> MFIs:
Common Constraints to Successful Outreach Efforts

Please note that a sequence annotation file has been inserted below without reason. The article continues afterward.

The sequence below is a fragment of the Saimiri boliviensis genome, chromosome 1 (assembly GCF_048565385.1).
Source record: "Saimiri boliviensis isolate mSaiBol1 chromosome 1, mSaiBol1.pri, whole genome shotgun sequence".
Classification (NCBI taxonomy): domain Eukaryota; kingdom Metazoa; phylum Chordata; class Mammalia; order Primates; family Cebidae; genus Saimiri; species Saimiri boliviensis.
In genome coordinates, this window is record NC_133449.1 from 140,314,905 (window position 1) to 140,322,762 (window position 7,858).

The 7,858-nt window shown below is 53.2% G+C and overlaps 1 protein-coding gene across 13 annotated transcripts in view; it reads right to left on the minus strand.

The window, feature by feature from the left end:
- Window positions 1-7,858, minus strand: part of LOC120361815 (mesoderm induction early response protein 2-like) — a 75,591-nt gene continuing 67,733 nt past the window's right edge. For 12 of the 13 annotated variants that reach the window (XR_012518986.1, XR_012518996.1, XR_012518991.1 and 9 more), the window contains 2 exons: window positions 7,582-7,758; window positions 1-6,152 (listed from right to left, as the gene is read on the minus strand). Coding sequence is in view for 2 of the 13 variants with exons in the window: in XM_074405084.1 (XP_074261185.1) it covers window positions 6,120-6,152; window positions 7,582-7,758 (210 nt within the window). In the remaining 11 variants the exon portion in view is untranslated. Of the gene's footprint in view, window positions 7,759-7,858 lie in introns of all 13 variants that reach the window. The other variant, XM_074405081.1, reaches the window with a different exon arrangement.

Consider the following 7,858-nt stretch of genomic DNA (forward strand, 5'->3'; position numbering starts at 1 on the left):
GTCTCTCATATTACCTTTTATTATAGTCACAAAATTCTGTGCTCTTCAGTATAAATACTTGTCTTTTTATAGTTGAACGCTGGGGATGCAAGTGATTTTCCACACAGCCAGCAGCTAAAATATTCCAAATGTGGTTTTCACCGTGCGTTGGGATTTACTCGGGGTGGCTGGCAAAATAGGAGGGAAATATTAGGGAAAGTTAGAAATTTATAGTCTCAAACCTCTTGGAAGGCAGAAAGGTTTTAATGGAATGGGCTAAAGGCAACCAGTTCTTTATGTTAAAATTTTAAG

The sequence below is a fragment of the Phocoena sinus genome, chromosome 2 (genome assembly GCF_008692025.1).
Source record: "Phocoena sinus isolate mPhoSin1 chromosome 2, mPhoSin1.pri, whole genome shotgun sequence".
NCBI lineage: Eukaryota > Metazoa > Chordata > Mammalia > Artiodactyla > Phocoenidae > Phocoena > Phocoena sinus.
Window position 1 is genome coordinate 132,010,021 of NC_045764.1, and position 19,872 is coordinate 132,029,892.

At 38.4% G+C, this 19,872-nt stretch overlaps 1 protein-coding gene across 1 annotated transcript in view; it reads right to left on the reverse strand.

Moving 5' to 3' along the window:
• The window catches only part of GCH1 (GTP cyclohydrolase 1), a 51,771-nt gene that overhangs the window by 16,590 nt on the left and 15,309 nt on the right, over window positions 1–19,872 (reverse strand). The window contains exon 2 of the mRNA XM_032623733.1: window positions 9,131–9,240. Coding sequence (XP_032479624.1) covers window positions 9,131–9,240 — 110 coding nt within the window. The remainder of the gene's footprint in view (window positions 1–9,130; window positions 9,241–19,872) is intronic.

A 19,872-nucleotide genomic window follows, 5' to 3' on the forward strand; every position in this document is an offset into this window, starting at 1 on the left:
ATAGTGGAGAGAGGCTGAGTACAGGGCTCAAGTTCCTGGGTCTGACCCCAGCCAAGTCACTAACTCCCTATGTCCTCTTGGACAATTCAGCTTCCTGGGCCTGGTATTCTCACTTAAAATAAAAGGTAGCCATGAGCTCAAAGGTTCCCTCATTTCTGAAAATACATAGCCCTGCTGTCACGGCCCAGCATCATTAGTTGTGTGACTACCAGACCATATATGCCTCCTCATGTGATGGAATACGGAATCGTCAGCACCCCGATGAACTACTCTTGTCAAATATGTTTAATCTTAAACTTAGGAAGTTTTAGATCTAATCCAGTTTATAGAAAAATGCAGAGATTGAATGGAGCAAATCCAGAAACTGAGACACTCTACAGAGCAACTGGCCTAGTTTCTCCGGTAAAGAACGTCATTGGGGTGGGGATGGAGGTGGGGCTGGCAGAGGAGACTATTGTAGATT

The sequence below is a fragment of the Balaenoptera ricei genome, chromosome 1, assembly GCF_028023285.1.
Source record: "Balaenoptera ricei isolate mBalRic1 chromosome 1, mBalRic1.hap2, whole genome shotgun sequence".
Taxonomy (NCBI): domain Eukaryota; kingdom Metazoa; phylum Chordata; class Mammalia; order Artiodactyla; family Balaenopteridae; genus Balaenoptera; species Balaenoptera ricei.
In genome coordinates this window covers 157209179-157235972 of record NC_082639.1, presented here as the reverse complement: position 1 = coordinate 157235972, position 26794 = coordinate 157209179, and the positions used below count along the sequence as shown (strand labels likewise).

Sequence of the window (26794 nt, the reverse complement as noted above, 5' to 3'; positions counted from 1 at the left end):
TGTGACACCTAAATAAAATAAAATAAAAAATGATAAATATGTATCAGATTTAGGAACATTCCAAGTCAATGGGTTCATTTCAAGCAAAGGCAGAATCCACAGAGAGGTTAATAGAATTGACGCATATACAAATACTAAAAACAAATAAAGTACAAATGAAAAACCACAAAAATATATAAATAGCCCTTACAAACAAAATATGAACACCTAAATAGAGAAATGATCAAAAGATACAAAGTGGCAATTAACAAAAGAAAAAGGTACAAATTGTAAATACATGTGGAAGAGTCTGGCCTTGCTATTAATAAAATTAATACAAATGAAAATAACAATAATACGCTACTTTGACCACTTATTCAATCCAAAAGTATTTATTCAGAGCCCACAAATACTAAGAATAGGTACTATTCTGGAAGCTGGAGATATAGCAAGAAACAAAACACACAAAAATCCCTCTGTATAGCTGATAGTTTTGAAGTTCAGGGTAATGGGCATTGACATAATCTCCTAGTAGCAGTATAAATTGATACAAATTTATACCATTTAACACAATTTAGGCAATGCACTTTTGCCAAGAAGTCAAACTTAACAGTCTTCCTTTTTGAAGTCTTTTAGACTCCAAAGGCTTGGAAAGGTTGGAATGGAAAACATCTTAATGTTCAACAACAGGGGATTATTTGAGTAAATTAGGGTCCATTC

1. Credit only versus credit and training? Berger states that development planners are divided over whether microcredit programs should provide only credit or other kinds of assistance as well. Training can make small borrowers more competent in business and more capable of loan repayment. Women, in particular, need additional training because of educational deficits. But there are drawbacks: Additional services raise program costs and do not guarantee success. Providing training may divert organizations away from the administration of credit and blur definitions of program success. Making training programs a requirement for loans places additional burdens on women's time and resources, can reduce the demand for loans, and can affect their businesses. Berger notes that programs offering only credit were just as successful in raising borrowers' incomes as programs also gave technical training. A solution to the problem of how to mix credit and training is unclear. Berger suggests a separation of these 2 programs. 2. Sustaining credit flows. Berger states that microenterprise credit programs have been more successful in avoiding default than commercial banks and other credit-granting schemes in developing nations. There is evidence that women are more reliable borrowers than men. But the financial operation of these credit schemes is precarious, since they may be unable to sustain flows of credit. Microcredit programs should be self-sufficient, says Berger, but it is uncertain whether they will recover all their costs. She suggests that credit programs be run like commercial banks. Interest rates should not be artificially held low for small borrowers, since this is harmful to the financial system and may limit their expansion. The most successful microcredit schemes are those that are operated like banks, that target particular activities or sectors, and which progressively increase their scale of operation, says Berger. 3. Graduating to formal credit sources. Berger notes that there is often the expectation that participants in microcredit programs will, with time, eventually be able to take loans from commercial banks. This is unrealistic because Few microenterprise credit programs run by nongovernmental organizations (NGOs) have been able to build permanent bridges to formal credit sources. Small borrowers also have little incentive to make this change, since they already access funds from microcredit programs. NGOs may wish to keep the most successful and reliable borrowers in order to make their operations sustainable. Banks may see no additional profitability being associated with graduating from a microcredit program. Bridging the gap between banks and microcredit programs may be a role best suited to specialized "brokering" programs, which can bundle together small loan applications for a fee. 4. Starting new businesses or building old ones. A central policy decision for organizations operating microcredit programs is deciding on whether to support new businesses or already existing ones. Supporting economic activities in which women already participate has immediate benefits. Women involved in these activities have knowledge of these businesses, and many women will participate in them. Supporting new types of business activities increases the long-term involvement of women, improves their access to credit, and so improves their economic situation. Development organizations can help create the conditions for new forms of economic activity. Credit programs can "steer" women's economic activities into "non-traditional" activities, which may be more lucrative in the long run. There are costs and risks, however. Experiences with such long term development approaches have been mixed or unsuccessful, and more experimentation is needed, Berger says. Developing a consistent program for providing credit to poor women's microenterprises in developing nations is difficult. Women may need more than credit, programs may need to be more flexible about supporting new businesses, and development agencies and governments should seek to maintain successful programs and ways to integrate the formal banking sector. There may be other policies that governments can implement to increase women's access to credit in developing nations. Citation Berger, Marguerite. 1989. Giving Women Credit: The Strengths and Limitations of Credit as a Tool for Alleviating Poverty. World Development, vol. 17, no. 7, pp. 1017-1032.